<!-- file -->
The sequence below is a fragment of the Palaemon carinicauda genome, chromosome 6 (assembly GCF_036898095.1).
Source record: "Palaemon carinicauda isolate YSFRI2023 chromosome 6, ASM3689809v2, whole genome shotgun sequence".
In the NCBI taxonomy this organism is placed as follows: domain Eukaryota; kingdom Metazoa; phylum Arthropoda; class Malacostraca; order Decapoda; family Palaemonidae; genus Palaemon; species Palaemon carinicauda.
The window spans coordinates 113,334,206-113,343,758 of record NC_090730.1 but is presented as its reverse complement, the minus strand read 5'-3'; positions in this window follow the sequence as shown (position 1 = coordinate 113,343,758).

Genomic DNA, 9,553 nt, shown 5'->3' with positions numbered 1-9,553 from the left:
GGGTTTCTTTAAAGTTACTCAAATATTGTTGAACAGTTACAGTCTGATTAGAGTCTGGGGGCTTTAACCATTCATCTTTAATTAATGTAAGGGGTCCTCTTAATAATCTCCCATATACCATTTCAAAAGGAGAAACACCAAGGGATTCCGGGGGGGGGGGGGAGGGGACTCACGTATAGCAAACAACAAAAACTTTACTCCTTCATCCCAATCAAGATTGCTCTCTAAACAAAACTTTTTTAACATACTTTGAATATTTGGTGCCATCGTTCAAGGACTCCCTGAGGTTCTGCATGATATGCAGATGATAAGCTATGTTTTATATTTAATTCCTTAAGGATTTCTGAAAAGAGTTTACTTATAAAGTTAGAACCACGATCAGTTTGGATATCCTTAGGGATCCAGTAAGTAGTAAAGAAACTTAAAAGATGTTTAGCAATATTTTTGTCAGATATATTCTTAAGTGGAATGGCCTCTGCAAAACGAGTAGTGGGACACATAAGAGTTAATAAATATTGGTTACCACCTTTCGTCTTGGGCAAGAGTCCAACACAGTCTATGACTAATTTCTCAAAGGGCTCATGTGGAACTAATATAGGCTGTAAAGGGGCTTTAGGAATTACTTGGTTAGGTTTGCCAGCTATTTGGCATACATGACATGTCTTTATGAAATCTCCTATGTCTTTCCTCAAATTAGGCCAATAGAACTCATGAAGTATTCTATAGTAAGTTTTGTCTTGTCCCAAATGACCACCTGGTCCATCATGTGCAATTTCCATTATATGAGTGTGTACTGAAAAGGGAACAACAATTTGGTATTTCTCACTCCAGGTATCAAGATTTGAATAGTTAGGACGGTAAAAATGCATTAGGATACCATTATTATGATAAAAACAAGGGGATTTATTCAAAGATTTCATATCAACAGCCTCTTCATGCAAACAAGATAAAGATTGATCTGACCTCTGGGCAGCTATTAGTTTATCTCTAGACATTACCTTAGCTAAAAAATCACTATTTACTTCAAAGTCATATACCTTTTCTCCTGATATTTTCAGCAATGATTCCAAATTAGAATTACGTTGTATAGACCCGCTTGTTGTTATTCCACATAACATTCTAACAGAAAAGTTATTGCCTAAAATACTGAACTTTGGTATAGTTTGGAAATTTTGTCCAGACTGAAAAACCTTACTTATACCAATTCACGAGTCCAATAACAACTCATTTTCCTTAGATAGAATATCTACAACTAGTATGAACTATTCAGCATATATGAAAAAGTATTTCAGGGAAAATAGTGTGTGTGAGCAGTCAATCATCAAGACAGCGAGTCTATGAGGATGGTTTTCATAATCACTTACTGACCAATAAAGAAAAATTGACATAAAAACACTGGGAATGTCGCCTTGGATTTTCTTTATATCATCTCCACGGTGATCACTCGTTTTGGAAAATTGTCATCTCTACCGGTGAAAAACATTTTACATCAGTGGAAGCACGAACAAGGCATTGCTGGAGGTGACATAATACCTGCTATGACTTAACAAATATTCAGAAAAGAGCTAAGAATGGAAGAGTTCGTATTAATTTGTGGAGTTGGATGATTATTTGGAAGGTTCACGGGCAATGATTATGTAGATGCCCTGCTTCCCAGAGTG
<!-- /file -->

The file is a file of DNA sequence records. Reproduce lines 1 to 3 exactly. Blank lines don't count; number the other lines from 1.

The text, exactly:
The sequence below is a fragment of the Palaemon carinicauda genome, chromosome 6 (assembly GCF_036898095.1).
Source record: "Palaemon carinicauda isolate YSFRI2023 chromosome 6, ASM3689809v2, whole genome shotgun sequence".
In the NCBI taxonomy this organism is placed as follows: domain Eukaryota; kingdom Metazoa; phylum Arthropoda; class Malacostraca; order Decapoda; family Palaemonidae; genus Palaemon; species Palaemon carinicauda.